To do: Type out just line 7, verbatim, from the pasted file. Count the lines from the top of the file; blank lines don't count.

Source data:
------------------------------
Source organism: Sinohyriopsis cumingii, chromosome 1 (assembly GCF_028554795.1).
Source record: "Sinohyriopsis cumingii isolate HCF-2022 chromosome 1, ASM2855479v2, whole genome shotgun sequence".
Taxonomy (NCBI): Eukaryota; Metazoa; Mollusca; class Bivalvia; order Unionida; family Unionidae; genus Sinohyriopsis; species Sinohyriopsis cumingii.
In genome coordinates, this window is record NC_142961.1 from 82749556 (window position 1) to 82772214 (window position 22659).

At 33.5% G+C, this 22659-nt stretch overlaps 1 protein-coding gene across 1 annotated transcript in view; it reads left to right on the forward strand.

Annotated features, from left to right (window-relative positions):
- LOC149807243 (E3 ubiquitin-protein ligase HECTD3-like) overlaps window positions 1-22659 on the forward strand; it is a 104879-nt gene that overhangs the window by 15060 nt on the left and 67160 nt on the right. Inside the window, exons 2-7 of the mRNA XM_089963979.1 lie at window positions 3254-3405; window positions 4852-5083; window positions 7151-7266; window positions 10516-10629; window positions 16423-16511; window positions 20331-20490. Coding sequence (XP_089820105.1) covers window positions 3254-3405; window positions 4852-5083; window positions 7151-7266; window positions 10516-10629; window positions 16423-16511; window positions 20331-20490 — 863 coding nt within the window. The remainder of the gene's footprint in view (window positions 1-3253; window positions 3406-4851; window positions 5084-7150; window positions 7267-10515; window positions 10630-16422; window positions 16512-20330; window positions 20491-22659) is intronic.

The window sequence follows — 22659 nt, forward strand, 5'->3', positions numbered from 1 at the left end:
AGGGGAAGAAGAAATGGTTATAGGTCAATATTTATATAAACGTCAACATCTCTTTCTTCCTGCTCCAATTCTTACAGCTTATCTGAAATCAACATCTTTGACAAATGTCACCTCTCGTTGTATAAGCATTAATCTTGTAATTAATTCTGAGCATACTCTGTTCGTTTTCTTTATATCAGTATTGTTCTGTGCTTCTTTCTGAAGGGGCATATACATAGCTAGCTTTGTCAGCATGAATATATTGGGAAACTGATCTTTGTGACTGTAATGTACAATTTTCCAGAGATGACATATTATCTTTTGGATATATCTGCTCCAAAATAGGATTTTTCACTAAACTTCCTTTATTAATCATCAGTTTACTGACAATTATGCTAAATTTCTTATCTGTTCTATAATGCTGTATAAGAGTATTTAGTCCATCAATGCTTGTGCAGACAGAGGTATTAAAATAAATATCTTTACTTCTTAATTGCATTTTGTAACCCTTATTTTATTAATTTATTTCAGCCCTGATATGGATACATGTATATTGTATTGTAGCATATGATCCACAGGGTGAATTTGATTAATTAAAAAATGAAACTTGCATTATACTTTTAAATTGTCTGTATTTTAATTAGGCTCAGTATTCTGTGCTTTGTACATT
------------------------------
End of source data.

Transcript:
- LOC149807243 (E3 ubiquitin-protein ligase HECTD3-like) overlaps window positions 1-22659 on the forward strand; it is a 104879-nt gene that overhangs the window by 15060 nt on the left and 67160 nt on the right. Inside the window, exons 2-7 of the mRNA XM_089963979.1 lie at window positions 3254-3405; window positions 4852-5083; window positions 7151-7266; window positions 10516-10629; window positions 16423-16511; window positions 20331-20490. Coding sequence (XP_089820105.1) covers window positions 3254-3405; window positions 4852-5083; window positions 7151-7266; window positions 10516-10629; window positions 16423-16511; window positions 20331-20490 — 863 coding nt within the window. The remainder of the gene's footprint in view (window positions 1-3253; window positions 3406-4851; window positions 5084-7150; window positions 7267-10515; window positions 10630-16422; window positions 16512-20330; window positions 20491-22659) is intronic.